By I Made Sentana
JAKARTA, Indonesia--A tax amnesty that boosted coffers and an economic recovery from a six-year low has launched Indonesia back to investment-grade status by the last of the three major ratings firms.
S&P Global Ratings said Friday that it upgraded Indonesia's rating a notch, raising its long-term sovereign rating on the country to BBB- from BB+ as it sees "reduced risks on Indonesia's fiscal metrics." The rating outlook is stable, meaning the firm is unlikely to change the rating within the next year.
The upgrade came after the government raised around $11 billion in revenue from a nine-month tax amnesty program. Although it was below target, the cash injection will likely ease pressure on the budgetand help finance much-needed infrastructure projects.
"Indonesia has exhibited effective policy-making in recent years to promote sustainable public finances and balanced economic growth," S&P said. "Political and policy institutions in Indonesia are generally stable and free of challenges to their legitimacy."
While the upgrade isn't expected to bring in massive inflows, large, conservative investors have been known to only invest in assets that have an investment grade from all three ratings firms.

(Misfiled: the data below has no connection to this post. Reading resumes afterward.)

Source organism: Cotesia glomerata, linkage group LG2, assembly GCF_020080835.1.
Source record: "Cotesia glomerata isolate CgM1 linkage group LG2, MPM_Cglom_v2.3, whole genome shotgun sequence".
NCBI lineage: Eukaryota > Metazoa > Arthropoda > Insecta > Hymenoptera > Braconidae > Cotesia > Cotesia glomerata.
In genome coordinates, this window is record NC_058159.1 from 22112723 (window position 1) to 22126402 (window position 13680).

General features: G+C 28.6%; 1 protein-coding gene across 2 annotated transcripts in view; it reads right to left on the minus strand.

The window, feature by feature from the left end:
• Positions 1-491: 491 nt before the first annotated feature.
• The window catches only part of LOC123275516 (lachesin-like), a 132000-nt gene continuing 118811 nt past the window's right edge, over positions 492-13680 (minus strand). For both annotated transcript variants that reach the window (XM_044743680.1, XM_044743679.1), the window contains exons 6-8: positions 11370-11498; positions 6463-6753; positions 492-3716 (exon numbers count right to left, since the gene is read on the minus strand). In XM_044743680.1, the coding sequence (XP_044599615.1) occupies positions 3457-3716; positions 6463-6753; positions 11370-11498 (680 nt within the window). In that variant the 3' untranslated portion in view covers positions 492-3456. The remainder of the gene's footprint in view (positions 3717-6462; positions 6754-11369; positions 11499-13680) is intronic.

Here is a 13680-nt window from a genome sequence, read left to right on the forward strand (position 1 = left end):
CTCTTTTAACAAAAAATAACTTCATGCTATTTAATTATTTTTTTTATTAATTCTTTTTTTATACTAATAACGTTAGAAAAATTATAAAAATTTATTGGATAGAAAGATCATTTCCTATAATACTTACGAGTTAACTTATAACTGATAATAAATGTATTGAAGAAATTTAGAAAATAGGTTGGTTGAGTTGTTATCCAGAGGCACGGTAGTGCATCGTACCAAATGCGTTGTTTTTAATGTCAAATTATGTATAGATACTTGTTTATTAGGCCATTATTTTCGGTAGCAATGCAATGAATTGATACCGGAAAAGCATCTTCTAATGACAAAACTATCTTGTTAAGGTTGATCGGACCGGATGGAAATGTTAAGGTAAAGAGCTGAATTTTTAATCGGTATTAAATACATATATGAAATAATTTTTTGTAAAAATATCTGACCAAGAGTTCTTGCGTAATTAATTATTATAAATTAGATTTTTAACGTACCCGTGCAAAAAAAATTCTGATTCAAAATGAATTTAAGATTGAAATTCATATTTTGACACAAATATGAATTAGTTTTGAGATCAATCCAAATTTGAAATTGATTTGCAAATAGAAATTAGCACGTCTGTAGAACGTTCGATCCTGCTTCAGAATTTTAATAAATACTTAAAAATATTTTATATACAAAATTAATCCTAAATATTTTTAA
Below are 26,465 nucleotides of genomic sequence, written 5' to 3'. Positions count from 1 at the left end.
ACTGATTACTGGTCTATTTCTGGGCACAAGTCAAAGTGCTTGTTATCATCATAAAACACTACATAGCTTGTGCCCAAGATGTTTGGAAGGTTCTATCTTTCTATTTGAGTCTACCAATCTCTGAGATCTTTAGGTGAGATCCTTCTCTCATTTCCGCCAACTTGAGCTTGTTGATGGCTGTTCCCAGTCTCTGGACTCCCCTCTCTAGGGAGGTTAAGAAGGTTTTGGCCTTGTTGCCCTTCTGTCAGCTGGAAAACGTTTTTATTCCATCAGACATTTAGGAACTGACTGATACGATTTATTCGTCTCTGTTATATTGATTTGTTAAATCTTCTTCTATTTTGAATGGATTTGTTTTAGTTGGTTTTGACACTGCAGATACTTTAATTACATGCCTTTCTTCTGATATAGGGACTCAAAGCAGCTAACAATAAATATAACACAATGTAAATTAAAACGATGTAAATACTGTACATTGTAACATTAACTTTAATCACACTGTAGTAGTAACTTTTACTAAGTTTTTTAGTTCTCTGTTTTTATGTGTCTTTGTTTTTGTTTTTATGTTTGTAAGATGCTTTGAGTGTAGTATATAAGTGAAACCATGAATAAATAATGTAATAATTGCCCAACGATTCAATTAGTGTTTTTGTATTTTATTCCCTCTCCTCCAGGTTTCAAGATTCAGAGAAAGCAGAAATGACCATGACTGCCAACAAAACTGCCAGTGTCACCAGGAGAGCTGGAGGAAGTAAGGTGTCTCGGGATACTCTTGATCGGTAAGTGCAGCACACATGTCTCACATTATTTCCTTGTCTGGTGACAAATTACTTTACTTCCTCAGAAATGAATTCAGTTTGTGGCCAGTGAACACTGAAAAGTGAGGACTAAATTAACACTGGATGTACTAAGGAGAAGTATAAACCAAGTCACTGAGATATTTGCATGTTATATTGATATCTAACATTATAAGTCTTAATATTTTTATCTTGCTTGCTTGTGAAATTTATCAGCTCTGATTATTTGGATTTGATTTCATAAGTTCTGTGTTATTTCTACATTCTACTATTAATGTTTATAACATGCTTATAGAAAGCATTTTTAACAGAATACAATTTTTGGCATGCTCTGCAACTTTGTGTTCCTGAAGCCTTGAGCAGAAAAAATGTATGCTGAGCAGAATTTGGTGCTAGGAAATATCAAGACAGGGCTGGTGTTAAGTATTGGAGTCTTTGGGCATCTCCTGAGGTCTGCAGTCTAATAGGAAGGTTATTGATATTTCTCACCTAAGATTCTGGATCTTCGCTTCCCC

Indonesian stocks surged on the announcement, which came roughly 30 minutes before trading ended for the week. The Jakarta Composite Index closed up 2.6% at 5791.88. The rupiah rose to 13,325 against the U.S. dollar from 13,396 before the news hit the market.
"S&P's upgrade is perhaps a little overdue, but it is certainly a clear indication of Indonesia's improved fundamentals in recent years," said DBS economist Gundy Cahyadi.
The move marked Indonesia's first upgrade from the three major ratings companies since President Joko Widodo became president in October 2014, inheriting a slowing economy battered by a commodities downturn.
As part of efforts to free up more funding to help boost the economy, Indonesia scrapped politically volatile fuel subsidies in January 2015, freeing up around $20 billion in funding a year. The government is in the process of ending electricity subsidies for certain households.
Jakarta has also cut red tape and lowered business costs, targeting some of the major barriers domestic and foreign companies say they face in Southeast Asia's largest economy. Indonesia jumped 15 places to 91 in the World Bank's ease of doing business index this year.
Economists say those efforts helped a turnaround in Indonesia's economy, whose growth hit a six-year low in 2015.
"Indonesia's economy is doing good, but not great," UBS economist Wellian Wiranto said.
Bank Indonesia Gov. Agus Martowardojo welcomed the upgrade, saying that the central bank will continue to maintain macroeconomic stability to support the government's reforms and help steer the economy toward more sustainable growth.
(END) Dow Jones Newswires
May 19, 2017 09:10 ET (13:10 GMT)
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